The number of people filing for bankruptcy protection in retirement has soared in recent years — even before the recession.
In fact, people 65 and older are the fastest-growing segment of the population seeking bankruptcy protection, according to a recent study from the University of Michigan Law School.
The problem is simple math, said Johanna Sweaney Salt, a CPA with Kaufman, Schmid, Gray & Salt in Claremont, Calif. Their medical expenses, taxes and other costs keep going up, while their income is going down. Social Security hasn't had a cost-of-living adjustment in a long time and pensions and retirement accounts took a huge hit during the recession. Reverse mortgages and other alternatives presented to them as "solutions" often just dig them further in the hole.
"Most people think 'Oh, I have Medicare — I'm covered,'" said Jean Setzfand, director of financial security at the AARP. "But in fact, there are quite a lot of out-of-pocket expenses — and those continue to rise." The biggest one, she said, is long-term care costs. Plus, a lot more people are going into retirement carrying a mortgage.
"If your medical expenses haven't gone down and your only source of income goes down by $200, $300, $400 or $500 a month — the well runs dry," Salt said. "Your alternatives are to get into debt or borrow from relatives — and many seniors are proud and don't want their families to know the kind of mess they're in," she said.
The result is that they start living off of their credit cards and suffering the harassment of creditors and debt collectors. Elder Americans carry 50% more credit-card debt than their younger counterparts, the Michigan survey showed.
For many, bankruptcy carries a stigma of personal failure and shame. But sometimes, Salt said, it's their only option — and not necessarily a bad one.
"A tremendous burden is lifted from their shoulders and it isn't as awful as many expect," she said.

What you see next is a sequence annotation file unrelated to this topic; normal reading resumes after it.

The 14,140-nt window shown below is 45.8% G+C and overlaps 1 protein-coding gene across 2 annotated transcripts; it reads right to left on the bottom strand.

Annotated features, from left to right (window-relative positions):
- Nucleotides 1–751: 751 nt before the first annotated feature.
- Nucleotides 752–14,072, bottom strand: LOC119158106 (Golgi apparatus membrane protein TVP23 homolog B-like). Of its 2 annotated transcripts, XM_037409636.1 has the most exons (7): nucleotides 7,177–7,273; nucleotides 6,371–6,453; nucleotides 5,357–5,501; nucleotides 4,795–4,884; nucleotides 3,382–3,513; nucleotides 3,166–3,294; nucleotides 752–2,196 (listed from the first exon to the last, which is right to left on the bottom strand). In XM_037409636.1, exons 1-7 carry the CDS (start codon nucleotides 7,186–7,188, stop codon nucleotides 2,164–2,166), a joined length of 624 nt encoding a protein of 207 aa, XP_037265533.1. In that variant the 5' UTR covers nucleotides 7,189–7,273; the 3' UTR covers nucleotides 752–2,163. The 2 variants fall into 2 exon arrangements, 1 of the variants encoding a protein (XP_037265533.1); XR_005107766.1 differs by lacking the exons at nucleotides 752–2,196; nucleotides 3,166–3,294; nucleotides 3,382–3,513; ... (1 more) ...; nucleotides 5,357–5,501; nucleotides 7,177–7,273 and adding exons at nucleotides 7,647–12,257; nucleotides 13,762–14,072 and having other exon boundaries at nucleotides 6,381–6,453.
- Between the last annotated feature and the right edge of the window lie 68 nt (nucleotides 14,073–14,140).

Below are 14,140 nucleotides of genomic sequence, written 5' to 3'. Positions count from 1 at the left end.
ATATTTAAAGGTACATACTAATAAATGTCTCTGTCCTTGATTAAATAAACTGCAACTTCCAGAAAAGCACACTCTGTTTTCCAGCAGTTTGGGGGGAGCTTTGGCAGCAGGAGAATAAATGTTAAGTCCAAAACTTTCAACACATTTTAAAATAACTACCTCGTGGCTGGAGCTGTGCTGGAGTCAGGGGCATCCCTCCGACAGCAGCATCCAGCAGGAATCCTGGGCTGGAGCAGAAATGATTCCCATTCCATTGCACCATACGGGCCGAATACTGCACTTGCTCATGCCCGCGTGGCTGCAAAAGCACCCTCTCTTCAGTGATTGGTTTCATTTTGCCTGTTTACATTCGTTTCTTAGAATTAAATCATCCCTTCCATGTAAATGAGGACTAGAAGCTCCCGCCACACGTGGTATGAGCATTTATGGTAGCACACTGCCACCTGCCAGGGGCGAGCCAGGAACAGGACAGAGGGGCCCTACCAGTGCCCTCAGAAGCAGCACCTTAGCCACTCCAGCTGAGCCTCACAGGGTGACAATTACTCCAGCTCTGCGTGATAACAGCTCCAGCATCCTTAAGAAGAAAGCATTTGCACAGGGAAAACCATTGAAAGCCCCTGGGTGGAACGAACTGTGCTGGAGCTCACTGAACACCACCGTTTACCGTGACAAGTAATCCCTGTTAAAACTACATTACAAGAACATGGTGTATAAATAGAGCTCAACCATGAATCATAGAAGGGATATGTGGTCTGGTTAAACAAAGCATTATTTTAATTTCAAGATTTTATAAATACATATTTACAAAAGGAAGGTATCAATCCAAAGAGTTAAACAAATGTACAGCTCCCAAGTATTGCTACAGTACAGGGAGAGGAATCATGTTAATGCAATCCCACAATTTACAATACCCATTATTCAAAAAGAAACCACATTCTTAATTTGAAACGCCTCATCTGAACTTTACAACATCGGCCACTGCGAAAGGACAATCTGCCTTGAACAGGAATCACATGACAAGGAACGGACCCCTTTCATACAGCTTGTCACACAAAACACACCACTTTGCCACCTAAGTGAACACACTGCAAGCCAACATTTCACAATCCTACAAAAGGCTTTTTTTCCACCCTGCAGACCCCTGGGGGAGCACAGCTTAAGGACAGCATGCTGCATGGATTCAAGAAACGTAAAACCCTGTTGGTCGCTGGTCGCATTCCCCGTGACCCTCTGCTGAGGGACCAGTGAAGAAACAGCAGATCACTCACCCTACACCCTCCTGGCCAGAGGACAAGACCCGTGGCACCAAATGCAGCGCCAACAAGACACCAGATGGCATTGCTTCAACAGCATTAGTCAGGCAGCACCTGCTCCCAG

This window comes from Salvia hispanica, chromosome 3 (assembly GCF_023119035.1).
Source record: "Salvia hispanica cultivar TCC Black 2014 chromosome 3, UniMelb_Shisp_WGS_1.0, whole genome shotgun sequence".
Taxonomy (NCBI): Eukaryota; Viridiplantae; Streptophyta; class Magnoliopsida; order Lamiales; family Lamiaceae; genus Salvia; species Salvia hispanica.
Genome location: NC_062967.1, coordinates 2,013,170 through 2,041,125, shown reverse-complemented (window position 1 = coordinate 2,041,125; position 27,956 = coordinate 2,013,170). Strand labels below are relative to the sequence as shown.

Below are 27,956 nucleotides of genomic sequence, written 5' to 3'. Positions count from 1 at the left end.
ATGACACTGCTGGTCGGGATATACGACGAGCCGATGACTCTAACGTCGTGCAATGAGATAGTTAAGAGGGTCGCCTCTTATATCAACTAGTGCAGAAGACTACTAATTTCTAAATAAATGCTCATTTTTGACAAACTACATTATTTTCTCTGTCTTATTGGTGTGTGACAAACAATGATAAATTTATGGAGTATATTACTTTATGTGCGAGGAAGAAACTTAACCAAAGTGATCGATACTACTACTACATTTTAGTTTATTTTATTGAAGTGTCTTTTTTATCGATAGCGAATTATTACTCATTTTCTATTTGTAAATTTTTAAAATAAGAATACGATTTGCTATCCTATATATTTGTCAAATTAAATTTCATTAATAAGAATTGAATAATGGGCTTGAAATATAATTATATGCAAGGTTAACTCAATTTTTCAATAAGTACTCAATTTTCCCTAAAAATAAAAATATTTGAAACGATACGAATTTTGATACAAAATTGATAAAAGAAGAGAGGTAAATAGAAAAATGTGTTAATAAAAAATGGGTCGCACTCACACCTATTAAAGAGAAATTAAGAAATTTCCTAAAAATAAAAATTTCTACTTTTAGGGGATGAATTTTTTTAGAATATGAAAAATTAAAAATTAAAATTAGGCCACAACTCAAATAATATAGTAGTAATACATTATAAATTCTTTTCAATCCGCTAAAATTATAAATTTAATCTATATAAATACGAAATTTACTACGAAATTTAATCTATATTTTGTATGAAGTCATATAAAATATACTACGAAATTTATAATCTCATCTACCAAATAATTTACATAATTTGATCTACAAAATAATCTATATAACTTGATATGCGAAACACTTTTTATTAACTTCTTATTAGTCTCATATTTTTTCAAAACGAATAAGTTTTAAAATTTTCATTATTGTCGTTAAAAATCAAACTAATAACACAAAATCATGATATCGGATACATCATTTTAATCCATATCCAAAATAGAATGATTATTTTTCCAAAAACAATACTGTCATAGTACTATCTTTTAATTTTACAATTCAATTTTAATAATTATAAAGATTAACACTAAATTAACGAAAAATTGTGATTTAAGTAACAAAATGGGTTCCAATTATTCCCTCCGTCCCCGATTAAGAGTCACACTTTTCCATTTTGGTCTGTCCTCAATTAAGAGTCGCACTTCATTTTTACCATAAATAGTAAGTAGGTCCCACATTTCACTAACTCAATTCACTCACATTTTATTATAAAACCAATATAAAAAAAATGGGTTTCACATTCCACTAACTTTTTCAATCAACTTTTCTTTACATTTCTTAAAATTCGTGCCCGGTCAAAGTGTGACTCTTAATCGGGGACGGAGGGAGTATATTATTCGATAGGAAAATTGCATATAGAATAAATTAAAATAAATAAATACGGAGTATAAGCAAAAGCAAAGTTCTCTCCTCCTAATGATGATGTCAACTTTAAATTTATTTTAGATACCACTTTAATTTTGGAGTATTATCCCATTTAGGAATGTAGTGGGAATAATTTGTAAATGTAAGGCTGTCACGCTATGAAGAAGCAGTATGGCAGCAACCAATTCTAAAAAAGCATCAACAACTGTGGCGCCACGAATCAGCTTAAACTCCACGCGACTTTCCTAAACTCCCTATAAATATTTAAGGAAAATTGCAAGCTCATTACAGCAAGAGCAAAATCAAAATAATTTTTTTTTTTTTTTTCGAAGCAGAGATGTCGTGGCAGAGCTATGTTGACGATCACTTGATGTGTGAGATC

Not only will it alleviate nagging thoughts about debt that can ruin what are supposed to be your "Golden Years" but filing a bankruptcy case can "stop the constant drain on their limited income that is going to creditors," said Theodore Connolly, a bankruptcy lawyer and co-author of the book Road Out of Debt: Bankruptcy and Other Solutions to Your Financial Problems.
"Every dollar they don't pay to creditors is one more dollar they can use for their everyday expenses," he said.
Of course, the big question most seniors have when it comes to bankruptcy is: Will they take all of my retirement savings and leave me penniless?
"No," Connolly said. "Social Security and retirement accounts (up to approximately $1.1 million) are exempt from creditors so seniors will continue to have that stream of income."
What's more, many states have "homestead exemption" laws, which protect home equity from creditors. In Massachusetts, for example, you're protected up to $500,000.
Credit-card debt and medical bills are classified as "unsecured debt" and would be discharged in the event of a bankruptcy filing, which means seniors would likely not have to pay them — or pay only a percentage of them, Connolly explained.
"As a result, a senior has the ability to preserve some of the estate that he or she may want to pass on to descendants without interference from creditors," he said.
For example, if you live in Massachusetts, owe $200,000 in medical and credit-card debt and have a home worth $500,000, if you filed for bankruptcy protection, the $200,000 would be discharged and the full $500,000 your home is worth could be passed on to your children.
"The senior comes away with a fresh start, keeping Social Security checks and retirement income without seeing a big percentage going to creditors and can enjoy his or her remaining years," Connolly said.